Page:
N'shei Mitzvah is an adult celebration of learning. These five women had chosen to affirm their commitment to their Jewish identity and reaffirm their responsibility for performing the mitzvot of Jewish life.
As the Festival of Shavuot approaches, Abq Jew is honored to publish these words - one Dvar Torah per day - to once again demonstrate that "the Torah is not in Heaven." The Torah is with and within each of us and all of us!
The Torah Words of Debbie Kapp
Copyright © 2012 Debbie Kapp Used By Permission All Rights Reserved
In the second century BCE, as part of a plan to eradicate Judaism, circumcision was outlawed, Sabbath observance was outlawed and reading from the Torah was outlawed. Jews replaced the outlawed weekly Torah portions with selections from the Prophets. For each week a section from the prophetic writings was selected that would remind the listeners of the proscribed Torah portion. Reading from the Prophets thus became a tradition that continued.
This week’s Haftarah portion is from the second book of Samuel. The Prophet Samuel lived during the time of King David. Haftarah Sh'mini tells the story of King David’s wish to establish a fixed sanctuary for the Ark of the Covenant. King David conquers Jerusalem and unifies the Israelites politically and geographically. King David brings the Ark of the Covenant into the city amidst a triumphant celebratory procession.
An accident occurs when an ox stumbles and the cart carrying the Ark wobbles and starts to tip and the cart's attendant reflexively reaches out to stabilize the Ark. The attendant dies suddenly apparently in divine retribution for having profaned a sacred object. King David becomes frightened and has the Ark temporarily stored in the home of a subject. After 3 months pass, and the respective subject’s household appears graced and protected, King David brings the Ark once again into Jerusalem. Again there is a magnificent celebratory procession with dancing and music and wine, and cake is distributed to the public.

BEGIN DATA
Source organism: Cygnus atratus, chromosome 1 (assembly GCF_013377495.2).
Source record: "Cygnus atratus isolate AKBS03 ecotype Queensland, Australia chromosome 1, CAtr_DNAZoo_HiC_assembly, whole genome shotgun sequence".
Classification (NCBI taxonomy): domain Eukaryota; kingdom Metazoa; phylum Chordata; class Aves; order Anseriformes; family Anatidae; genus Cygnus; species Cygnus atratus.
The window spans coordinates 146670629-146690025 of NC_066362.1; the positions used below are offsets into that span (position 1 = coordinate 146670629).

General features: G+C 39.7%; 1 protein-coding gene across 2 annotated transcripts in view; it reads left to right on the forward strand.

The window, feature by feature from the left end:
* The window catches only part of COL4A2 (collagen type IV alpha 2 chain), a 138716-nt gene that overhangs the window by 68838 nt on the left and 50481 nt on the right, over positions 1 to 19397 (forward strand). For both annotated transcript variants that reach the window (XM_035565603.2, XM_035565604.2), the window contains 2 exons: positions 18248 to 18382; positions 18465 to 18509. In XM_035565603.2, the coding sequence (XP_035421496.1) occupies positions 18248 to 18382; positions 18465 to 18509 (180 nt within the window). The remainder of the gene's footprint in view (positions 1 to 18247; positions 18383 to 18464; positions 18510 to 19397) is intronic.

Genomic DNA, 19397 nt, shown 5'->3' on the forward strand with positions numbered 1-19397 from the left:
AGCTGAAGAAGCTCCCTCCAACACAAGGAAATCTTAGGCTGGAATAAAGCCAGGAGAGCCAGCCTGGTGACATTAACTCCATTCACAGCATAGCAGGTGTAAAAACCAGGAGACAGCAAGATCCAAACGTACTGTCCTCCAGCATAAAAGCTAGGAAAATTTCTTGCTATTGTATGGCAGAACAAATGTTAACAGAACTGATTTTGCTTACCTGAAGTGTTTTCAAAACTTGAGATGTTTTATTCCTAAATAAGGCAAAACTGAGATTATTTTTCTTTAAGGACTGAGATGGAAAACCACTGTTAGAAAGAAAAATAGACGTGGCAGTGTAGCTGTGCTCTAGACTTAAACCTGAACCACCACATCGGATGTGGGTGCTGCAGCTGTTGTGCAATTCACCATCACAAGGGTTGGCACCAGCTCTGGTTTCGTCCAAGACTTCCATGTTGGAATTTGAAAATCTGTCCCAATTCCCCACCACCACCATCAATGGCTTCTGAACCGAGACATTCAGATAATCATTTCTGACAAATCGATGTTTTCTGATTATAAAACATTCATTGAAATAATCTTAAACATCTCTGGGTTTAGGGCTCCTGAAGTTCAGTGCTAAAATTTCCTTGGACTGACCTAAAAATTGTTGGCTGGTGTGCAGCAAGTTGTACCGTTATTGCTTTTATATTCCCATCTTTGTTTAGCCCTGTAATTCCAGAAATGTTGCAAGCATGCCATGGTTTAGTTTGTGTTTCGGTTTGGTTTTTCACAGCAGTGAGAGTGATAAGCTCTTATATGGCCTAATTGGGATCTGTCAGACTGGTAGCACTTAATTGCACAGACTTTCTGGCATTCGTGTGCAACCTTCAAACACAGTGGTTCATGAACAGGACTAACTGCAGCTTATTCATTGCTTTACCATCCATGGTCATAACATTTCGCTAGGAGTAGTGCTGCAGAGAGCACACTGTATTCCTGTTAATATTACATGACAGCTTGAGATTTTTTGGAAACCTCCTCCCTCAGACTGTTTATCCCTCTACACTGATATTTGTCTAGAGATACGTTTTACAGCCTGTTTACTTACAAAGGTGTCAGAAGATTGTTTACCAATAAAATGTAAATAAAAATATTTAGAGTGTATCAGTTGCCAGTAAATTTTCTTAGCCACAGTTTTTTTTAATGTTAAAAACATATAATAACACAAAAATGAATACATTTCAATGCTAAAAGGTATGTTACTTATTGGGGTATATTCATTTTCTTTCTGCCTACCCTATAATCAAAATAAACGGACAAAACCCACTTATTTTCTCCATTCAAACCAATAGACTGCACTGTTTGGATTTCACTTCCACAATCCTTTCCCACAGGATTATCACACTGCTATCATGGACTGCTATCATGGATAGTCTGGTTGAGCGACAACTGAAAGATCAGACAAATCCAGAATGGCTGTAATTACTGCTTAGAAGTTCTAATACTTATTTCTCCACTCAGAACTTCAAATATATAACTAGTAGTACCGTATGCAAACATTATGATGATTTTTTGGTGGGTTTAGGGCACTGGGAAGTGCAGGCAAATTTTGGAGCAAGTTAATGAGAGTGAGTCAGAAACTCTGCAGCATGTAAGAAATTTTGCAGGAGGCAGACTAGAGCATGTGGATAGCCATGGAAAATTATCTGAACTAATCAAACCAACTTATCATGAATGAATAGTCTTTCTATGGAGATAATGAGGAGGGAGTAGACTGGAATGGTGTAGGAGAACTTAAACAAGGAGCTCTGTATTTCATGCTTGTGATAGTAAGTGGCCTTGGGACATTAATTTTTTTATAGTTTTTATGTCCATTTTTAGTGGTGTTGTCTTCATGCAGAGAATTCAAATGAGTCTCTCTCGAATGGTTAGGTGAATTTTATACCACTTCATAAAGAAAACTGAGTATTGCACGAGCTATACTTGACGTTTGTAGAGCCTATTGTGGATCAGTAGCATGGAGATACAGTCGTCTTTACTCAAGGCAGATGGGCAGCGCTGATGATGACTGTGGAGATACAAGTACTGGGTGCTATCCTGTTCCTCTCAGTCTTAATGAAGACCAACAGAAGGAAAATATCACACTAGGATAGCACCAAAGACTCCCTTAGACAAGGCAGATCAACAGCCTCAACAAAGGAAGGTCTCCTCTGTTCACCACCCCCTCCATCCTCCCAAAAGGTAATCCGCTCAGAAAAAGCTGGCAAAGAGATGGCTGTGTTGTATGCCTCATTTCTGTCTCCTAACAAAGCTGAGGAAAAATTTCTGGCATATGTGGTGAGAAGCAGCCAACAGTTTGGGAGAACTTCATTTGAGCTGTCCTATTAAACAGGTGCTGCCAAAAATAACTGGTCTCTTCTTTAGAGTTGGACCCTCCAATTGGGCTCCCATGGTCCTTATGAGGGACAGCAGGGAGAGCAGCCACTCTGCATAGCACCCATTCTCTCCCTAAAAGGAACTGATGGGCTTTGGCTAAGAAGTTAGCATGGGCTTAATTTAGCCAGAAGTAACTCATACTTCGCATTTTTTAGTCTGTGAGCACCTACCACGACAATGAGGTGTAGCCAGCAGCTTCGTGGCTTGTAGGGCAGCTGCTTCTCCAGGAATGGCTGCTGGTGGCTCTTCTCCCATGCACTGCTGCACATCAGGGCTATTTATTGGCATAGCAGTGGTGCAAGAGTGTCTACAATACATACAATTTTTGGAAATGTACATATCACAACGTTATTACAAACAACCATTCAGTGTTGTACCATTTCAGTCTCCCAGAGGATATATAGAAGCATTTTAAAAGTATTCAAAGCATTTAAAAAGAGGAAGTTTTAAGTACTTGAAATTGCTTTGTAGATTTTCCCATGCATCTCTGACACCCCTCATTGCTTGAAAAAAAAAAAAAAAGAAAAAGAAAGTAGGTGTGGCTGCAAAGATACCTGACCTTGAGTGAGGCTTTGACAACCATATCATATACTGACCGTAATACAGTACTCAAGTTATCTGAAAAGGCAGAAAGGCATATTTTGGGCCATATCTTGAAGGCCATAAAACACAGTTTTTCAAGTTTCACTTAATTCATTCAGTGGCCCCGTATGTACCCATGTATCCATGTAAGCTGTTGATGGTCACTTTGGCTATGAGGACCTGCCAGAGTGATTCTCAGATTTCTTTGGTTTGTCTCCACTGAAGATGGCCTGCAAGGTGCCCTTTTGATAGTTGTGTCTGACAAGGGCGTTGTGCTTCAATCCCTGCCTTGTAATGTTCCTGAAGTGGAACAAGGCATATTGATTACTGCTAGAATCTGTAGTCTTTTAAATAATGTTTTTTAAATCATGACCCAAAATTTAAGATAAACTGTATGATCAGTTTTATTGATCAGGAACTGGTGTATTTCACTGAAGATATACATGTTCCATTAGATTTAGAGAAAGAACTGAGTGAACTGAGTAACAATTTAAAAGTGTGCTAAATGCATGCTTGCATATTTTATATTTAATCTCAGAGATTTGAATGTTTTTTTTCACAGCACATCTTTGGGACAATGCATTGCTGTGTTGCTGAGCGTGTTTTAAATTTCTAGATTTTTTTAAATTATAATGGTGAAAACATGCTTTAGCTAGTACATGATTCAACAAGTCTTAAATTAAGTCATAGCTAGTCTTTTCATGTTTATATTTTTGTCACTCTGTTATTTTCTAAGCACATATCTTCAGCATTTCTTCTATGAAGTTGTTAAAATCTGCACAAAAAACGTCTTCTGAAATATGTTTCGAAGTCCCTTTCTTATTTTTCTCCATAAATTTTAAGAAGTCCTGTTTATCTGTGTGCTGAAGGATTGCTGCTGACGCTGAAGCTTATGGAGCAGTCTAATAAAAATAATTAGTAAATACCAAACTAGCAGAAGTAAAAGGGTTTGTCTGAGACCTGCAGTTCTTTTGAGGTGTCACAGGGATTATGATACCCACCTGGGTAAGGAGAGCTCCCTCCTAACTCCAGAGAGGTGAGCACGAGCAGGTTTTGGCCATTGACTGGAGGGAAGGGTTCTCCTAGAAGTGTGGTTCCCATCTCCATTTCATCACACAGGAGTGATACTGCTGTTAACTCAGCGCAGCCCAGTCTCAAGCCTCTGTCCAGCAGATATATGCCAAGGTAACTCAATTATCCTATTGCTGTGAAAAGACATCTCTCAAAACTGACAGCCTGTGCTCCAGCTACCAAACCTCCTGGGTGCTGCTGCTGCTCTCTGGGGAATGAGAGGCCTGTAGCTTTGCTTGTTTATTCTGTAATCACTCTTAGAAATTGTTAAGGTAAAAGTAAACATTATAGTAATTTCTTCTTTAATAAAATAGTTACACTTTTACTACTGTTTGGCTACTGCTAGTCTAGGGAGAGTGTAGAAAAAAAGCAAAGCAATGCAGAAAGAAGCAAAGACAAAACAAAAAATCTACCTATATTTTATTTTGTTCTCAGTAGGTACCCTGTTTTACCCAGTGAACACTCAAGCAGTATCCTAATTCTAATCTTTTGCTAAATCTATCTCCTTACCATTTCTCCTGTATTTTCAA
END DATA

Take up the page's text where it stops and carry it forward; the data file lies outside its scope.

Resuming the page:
What parallels are there between the Torah and Haftarah portions? In both, a tragic death suddenly occurs when something sacred is violated. In the Torah portion the sons of Aaron die when they unilaterally offer an incense burning. In both the Torah and Haftarah portions, the individuals who die seem to have acted with good intention; their abrupt demise appears unwarranted.
A second connection between the Torah and Haftarah portions is that each narrates a significant moment in the story of the Ark of the Covenant. The Torah portion describes events during the consecration of the Tabernacle, the portable shrine that housed the Ark during the time of Wandering. The Haftarah portion describes the Ark’s grand arrival in Jerusalem, marking the end of its travels.
Another parallel is that each portion introduces a dominant attribute of Jewish identity: in the Torah portion the dietary restrictions, and, in the Haftarah portion, the centrality of Jerusalem. The attributes are complementary: one is physical and the other spiritual. The dietary restrictions concern a daily physical need; the centrality of Jerusalem is at the emotional core of Jewish spirituality.
In this week’s Haftarah portion, King David tells the Prophet Nathan that he wants to build a permanent home for the Ark in Jerusalem. The Eternal informs the Prophet Nathan that King David is not the one destined to construct the Temple; a descendent of the King will construct the Temple. King David complies with the Eternal's directive. He can only assemble the materials for the Temple's construction.
King David’s son builds the Temple in Jerusalem. After the destruction of the Temple the Jewish people go into exile. Throughout 2,000 years of exile, the persistent yearning for Jerusalem sustains faith and permeates religious practice. The yearning for Jerusalem is central to the collective Jewish consciousness. It is continuously reinforced through tradition.
We refer to Jerusalem as the Torah scroll is removed from the Ark. When we celebrate Passover we proclaim: "next year in Jerusalem." And we recall Jerusalem during the wedding ceremony when the glass is broken.
Some trace the etymology of the name Jerusalem to the Hebrew words that mean "they will see peace." At present, there is not peace in Jerusalem. As King David could only prepare for the construction of the Temple and could not witness its realization, perhaps we as well need to prepare purposefully for a Jerusalem of peace so that its realization can be witnessed by our descendants. As the Community of Israel it is our obligation to work towards repairing a broken world.